Sounding Out Reconstruction Error-Based Evaluation of Generative Models of Expressive Performance

  • Silvan David Peter
  • Carlos Eduardo Cancino-Chacón
  • Emmanouil Karystinaios
  • Gerhard Widmer

Generative models of expressive piano performance are usually assessed by comparing their predictions to a reference human performance. A generative algorithm is taken to be better than competing ones if it produces performances that are closer to a human reference performance. However, expert human performers can (and do) interpret music in different ways, making for different possible references, and quantitative closeness is not necessarily aligned with perceptual similarity, raising concerns about the validity of this evaluation approach. In this work, we present a number of experiments that shed light on this problem. Using precisely measured high-quality performances of classical piano music, we carry out a listening test indicating that listeners can sometimes perceive subtle performance difference that go unnoticed under quantitative evaluation. We further present tests that indicate that such evaluation frameworks show a lot of variability in reliability and validity across different reference performances and pieces. We discuss these results and their implications for quantitative evaluation, and hope to foster a critical appreciation of the uncertainties involved in quantitative assessments of such performances within the wider music information retrieval (MIR) community.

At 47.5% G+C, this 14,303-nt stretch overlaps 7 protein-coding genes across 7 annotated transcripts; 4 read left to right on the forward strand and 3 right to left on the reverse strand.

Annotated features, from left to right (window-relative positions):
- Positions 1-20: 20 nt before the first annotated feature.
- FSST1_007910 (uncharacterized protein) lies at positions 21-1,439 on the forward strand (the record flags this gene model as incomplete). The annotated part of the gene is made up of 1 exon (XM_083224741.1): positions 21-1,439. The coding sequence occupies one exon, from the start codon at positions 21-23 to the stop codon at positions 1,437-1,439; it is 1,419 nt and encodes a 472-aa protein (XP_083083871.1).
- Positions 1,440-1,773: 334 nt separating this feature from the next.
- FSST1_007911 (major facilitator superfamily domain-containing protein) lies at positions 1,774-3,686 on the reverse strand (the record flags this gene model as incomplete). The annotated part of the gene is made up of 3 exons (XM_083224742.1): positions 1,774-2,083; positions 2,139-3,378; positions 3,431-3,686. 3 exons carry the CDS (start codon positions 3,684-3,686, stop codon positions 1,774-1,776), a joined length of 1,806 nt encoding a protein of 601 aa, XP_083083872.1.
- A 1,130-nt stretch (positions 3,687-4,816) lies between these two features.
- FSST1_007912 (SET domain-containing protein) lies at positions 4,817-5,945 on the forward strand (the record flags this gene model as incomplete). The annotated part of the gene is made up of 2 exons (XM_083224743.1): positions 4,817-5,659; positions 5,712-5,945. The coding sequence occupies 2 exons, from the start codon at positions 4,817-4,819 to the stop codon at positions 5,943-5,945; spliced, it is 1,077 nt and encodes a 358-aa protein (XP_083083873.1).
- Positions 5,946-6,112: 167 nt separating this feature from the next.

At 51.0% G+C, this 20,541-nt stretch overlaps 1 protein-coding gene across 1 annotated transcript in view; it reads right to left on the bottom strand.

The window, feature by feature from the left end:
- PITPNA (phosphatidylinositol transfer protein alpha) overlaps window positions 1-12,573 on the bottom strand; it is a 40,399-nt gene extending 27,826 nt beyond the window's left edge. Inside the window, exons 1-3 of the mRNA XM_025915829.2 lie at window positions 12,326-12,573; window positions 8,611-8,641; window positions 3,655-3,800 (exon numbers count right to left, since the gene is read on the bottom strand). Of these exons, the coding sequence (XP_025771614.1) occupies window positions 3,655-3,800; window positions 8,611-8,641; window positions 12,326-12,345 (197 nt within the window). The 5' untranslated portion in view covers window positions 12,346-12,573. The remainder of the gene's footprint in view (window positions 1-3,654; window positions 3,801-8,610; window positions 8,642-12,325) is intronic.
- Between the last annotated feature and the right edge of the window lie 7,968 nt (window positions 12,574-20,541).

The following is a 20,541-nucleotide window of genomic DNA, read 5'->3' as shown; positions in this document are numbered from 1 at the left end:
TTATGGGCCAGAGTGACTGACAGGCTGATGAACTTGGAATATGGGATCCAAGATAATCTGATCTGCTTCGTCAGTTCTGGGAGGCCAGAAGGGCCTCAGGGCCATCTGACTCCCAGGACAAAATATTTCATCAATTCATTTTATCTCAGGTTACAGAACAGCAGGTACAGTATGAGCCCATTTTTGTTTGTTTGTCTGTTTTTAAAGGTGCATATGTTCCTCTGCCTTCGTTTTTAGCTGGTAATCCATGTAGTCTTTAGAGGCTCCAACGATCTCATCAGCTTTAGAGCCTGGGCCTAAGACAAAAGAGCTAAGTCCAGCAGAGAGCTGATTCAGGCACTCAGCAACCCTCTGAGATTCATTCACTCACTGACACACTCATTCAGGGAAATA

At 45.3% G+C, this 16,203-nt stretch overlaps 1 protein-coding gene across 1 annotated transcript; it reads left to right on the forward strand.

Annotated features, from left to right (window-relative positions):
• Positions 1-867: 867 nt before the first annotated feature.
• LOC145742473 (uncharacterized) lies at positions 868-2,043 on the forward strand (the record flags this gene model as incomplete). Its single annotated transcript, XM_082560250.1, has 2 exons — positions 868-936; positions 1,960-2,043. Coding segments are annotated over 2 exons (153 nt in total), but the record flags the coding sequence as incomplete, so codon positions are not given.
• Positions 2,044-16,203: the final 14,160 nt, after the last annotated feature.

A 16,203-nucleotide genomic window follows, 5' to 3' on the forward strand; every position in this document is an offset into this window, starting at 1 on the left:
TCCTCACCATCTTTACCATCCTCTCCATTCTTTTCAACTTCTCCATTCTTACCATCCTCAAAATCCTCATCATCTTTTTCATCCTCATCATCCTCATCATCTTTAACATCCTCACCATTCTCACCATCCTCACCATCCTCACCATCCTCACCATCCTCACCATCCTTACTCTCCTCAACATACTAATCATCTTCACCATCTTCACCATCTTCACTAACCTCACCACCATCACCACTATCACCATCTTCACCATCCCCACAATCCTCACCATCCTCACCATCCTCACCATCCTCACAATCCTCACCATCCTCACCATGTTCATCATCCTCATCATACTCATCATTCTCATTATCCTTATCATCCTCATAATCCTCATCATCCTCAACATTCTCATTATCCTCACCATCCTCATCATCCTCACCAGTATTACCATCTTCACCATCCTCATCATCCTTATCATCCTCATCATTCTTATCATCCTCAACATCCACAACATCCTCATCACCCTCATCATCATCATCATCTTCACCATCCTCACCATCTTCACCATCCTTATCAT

MonodiKit: A data model and toolkit for medieval monophonic chant

  • Tim Eipert
  • Fabian C. Moss